telephone ran, breaking up their
thoughts. George answere ad wa
astonished when he heard a tlegram
read to him. He h un up the recdler
with a slam and ran over to Molly.
threw his arms about her, icked her
up and carried her around.
"George, tell me about It. What
"Molly, I can't talk, I' so happy.
I knew we would dad children but
now I mustn't keep you In suspeoe
any longer. It wa a telegram ike
"No, N4 Helen."
this. Family coming to spend Christ
mas on the farm. Arrive on noon
train tomorrow. Henr.'"
Now Molly took her turn in rejele
ing. She daaced about the- room. ar
face was pink and her eyes sparkled
like an overjoyed child' "We most
get the toys ready for the childeC-"
she said, and immediately went oto
make a new drew for a doll.
The next noon, George and Melly
were standing on the station platform,
trembllnl with erltemant. The by
standers could tell that something w
usual was happenlng for the old peo
ple. Finally the traac came.
"There they a rl I see Jae od
Helen. Where Is Henry? erted M6ty.
"Here Mother," answered her bey
and he picked her up and klased her.
"Didn't know me, did you?"
That afternoon, the big doors to thb
living room were kept dosed. The chil
dren asupete d nothig for they wer
busy exploring the farm.
In the evening after they ea
from church, the doors to the IUia
room were opened; the childr wM
so happy that they danced abot the
tree and excitedly grabbed one parel
after another. In their ereitaItnt
they could not untie the packag ao
their father and mother and grand
parents were calld upon to help
Helen came to her grandfather with
all of hers, but Junior was not so par
tial. After the children had seen all
their presents, and the others had ea
hebanted theirsd y Bedaabbd oJ 'ar
aongs and spoke I htheirdet jtat
After the candles were aIhtL 4t
tie Helen came tripping over to er
grandfather, "Come dance arotod the,
tree with me and my douy, Grand
father." a aeibwsn
"No, no, Heleal ra toora to 40eea
and rsp" sohe a bwds. m
"George," athbe n tdie wer ft a
are the same words you used the day
I round wou letmg ad mthy rllhebrai
after readig eld letters."
"Well, wel, that's ao." eateom
George, *This Christgaa h- beer ^B
alty as I drmaed it."
Henry leaned oe and . wilsead
to hir wife, *lTem wl4e wka, Is
din't knew hr wn tt n t rwuld i~
'The Palthful wnlerh ef.
So long as mea wort? a* men, pathng
their bearts Into what they de, da
doing their best, It matters not how
bad workmen they may be, there will
be that in the handnag which is abre
Thrft FeeatIf di-smgea s .. o
Once In a while a man epicks up.i
:en dollar bill on the street. biet
i.en-~ouar blm are amned. Ts wb+tg
earn them do not speed much time O.
the streets, or they aty betser wliL:
wbere. thain t t the handlng which I
Where I~ the duhbelty of creatip
that taien by who h Oatruly Srisl
pote L to be relisled? It Itn bt-aL
ing the bonds of castom, in Trarawh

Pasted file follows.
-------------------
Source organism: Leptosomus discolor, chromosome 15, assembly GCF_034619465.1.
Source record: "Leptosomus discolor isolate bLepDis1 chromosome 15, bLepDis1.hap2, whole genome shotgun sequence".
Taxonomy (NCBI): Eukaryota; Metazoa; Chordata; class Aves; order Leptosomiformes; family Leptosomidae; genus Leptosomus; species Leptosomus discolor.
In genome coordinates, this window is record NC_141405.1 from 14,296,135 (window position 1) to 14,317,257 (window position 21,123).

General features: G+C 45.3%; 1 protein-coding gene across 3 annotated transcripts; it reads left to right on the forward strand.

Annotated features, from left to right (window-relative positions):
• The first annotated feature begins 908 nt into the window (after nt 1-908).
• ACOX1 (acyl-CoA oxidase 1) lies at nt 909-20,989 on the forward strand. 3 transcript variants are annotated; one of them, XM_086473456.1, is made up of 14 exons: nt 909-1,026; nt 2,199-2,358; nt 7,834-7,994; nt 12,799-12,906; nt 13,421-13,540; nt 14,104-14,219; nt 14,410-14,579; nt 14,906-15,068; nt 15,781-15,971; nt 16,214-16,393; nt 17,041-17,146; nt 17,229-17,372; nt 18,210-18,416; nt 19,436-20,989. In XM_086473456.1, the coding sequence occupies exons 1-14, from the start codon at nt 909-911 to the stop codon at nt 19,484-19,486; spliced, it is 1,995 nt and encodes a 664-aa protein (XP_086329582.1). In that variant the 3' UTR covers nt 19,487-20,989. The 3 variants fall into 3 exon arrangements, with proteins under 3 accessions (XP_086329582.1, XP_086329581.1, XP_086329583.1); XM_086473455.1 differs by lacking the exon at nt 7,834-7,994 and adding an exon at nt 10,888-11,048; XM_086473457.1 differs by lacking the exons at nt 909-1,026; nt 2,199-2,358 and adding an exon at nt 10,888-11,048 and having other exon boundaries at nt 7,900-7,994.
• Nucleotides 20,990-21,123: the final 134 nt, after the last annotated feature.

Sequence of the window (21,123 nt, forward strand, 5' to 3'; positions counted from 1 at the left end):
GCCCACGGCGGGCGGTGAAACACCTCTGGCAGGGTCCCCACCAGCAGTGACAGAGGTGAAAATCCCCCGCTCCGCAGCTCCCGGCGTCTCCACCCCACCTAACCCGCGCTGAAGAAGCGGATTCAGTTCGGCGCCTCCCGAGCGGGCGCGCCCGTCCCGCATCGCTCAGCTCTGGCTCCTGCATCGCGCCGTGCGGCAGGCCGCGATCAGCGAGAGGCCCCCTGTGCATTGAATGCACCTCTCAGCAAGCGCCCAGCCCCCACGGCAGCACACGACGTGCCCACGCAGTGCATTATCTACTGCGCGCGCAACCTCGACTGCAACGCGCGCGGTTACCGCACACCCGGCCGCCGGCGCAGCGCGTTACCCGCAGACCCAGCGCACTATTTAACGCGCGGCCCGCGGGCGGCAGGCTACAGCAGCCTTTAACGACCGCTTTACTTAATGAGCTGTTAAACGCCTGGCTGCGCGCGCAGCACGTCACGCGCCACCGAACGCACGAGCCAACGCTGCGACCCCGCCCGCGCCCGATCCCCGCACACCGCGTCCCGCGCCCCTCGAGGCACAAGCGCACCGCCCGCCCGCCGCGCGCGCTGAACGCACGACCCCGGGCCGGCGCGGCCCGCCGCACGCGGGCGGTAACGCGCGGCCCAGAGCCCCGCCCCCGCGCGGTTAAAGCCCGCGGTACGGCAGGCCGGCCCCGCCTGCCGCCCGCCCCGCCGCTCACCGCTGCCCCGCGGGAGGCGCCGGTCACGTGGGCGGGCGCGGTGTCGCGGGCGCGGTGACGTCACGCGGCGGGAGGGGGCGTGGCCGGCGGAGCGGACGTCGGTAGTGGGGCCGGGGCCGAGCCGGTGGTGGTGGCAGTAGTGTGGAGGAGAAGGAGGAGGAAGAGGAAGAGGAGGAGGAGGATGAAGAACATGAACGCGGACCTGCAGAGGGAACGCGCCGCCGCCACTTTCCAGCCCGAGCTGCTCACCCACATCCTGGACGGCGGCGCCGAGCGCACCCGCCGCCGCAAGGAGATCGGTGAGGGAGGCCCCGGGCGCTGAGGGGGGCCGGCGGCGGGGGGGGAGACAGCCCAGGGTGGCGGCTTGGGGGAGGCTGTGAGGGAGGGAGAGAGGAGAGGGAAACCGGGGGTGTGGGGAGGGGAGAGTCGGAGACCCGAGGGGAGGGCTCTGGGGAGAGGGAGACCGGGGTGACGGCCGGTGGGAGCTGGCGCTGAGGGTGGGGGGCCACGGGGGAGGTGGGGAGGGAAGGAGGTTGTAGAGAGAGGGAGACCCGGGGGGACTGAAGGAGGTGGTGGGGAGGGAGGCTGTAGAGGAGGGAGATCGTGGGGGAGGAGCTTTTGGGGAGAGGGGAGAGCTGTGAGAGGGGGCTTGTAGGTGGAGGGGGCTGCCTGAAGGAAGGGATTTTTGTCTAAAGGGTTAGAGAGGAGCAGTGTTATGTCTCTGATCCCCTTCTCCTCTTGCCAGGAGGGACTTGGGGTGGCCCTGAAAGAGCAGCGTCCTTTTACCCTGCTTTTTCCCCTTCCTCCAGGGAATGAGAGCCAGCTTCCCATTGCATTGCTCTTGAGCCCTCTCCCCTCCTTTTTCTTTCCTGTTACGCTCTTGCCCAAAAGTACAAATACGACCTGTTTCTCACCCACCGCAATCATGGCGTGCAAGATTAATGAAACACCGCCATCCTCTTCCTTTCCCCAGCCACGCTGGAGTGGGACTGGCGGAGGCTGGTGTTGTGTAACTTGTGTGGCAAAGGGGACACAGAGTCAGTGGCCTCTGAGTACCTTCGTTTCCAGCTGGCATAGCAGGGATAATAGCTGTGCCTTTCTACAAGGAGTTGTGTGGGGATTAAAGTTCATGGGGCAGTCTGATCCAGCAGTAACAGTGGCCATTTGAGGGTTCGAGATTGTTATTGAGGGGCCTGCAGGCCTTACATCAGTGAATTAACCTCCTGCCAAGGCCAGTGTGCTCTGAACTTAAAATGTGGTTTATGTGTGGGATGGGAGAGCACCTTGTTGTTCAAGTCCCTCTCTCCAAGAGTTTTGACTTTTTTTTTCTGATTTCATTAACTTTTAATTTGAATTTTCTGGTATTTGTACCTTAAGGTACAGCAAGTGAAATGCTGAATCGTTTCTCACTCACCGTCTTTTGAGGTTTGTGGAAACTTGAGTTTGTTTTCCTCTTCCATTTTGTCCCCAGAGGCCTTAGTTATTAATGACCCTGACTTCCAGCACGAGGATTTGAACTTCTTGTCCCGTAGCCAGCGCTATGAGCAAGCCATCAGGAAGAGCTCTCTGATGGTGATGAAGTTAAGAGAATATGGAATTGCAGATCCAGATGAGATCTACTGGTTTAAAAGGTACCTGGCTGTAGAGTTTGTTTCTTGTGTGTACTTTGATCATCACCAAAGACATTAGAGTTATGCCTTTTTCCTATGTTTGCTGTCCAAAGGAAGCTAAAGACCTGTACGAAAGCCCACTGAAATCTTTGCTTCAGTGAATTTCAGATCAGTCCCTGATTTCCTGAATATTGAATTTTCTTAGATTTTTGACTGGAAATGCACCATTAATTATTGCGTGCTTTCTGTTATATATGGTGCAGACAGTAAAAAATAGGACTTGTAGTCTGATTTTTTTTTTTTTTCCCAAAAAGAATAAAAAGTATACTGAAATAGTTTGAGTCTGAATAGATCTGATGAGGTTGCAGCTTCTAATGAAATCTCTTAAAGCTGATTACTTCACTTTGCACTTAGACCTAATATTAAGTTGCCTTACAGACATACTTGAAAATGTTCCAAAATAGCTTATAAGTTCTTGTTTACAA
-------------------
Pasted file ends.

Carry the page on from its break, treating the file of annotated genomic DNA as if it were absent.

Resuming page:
Ing the prejoinoes of falmc retine en
ead displaeie g the avertooas o uf be
per i cert-Wordsworth. ,
-A ,, fnitto ,
w eromeTahrifte v lrah the Ioeofnw
tig leoft e h dioneymi on." 'Tfinf'
perlo oh bahoasu uspertom, wihb r
betieen the lest agreemnt and thea
irst dilpute."-lin chmot d Tmio s - t
r' *E> m ea *wiSSS^^
IPeritd as ?wsmai tx ele a il
bee etw te loey tree s t and t
- a nnt4s.
'Grint. 8tate tf a.
Ura M. D. & L. C. Swope vs. J. tf,
SB virtue of a Writ'of Fierftl e-a
issued qpt of the lHoorable Thirteenth
JudicialDistrict Coort and to Re dl
ected in the abovey numbered and a*e
titled nit, dikiag and com- ia
me to seize and sell the property of
defendant, I have seized and will offer
for sale at the principal front door of
the courthouse in Colfax. La., between
the hours preseribed by law for judici
al sales. on
SATURDAY, DEC. 80, 1922'
the following described property, seis
ed as the property of the defendant
Beginning 146 feet north of the south
east corner of the southwest quarter
of the northeast quarter of section 17,
towship 9 northM rae I sit, thence
running west 266 feet, thence north
170 feet, thence east 266 feet, thence
soath 1%0 feet to the place of begin
ning, containing one acre more or less,
together with all improvements there
on according to survey made by J. G.
Terms of sale-Cash, with the bene
At of appraisement.
Colfax, La.. Dec. 14, 19W2.
L. O. CLINTON
Sheriff of Grant Parish, La.
State of Louisiana, Parish of Grant.
Thirteenth Judicial District Court
Cullen & Abbie Jones vs. J. Wash
By virtue of a writ of seisur and
ale .issued out o* the Thirteenth Judi
cal District Court, and to me directed
in the above numbered and entitled
suit, directing and commanding me to
s.ze and sell the property ef the de
fendant, I have seised and will offer
for sale at the principal front door of
court house in Colfax, La., between
the boern prescribed by law for judi
cesi ales, on
SATURDAY, JAN. 20, 192S
the following described: property.
seized as the property of thedefendant
The SEJ of NWi, see. 4; tp. 6,orth
range 1 east, together with all build
Terms of Sale-Cash, with the bene
fit of appraisement.
Colfx, La., Dec., 4, 19S
L. 0. CLINTON.
* Sheriff of Grant Parish, La.
6M qmlkly dievsC OddA ad
atG=i., C Otiiio Bimom1
- a d ldsh .
S'r.. ......... ...... 2 a as
c .p ....... . :. ......... . ..... o ,
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ed 44oor ..... ........... . ...
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.~4Lxi btu-&Lv, A
tion5 asn: wit in"tofo
JeeroB n amUen botb of
Colfax. Knwn the OSnly WllkIa
place. For terms sn or ter
4~. . THOMAS8
d994t 1 4, Colfa, La.
*ioto *,ad oir trespaWsen ar
warned L t bub ngnd trespaMing
ire prohibited on the L H. Jobmatou
property in ward . The property is
posted seeordSito law a tresps
ng will be promeeted.
J. W. DUNCAN CO., LTD.
Notiee i hereby gven that all man.
ner of trepanwi thd batng on the
of the etate of W. J. Tiroo
roibited undev full penalty of the
WARREN J. TISON,
*6 St. Mnager.
Dr. J. Brown KGllU
Olce ia Ceal Drua Store
Wiley R. Jones
Attrmey mid Ceoumlor At-Law
Office over Old Bank Boildig.
Will FraediM a AI C iai.
isa PRw ito rCods, Fever
ad LanGrdfr. It's the most
spwdey s wody kMew, pro
p,- ~ ~ ~ 'L -- ' ' - I t.
sw.umb "N.- T.
3Comre Lm tham eost of
anaB Tassion, •ase
oery OI T of coset
MWBa. e Sams C. ,
with board, abtest of tul
wrR-fl - VBD e rB
Walimi' DMleMm 0.B«K.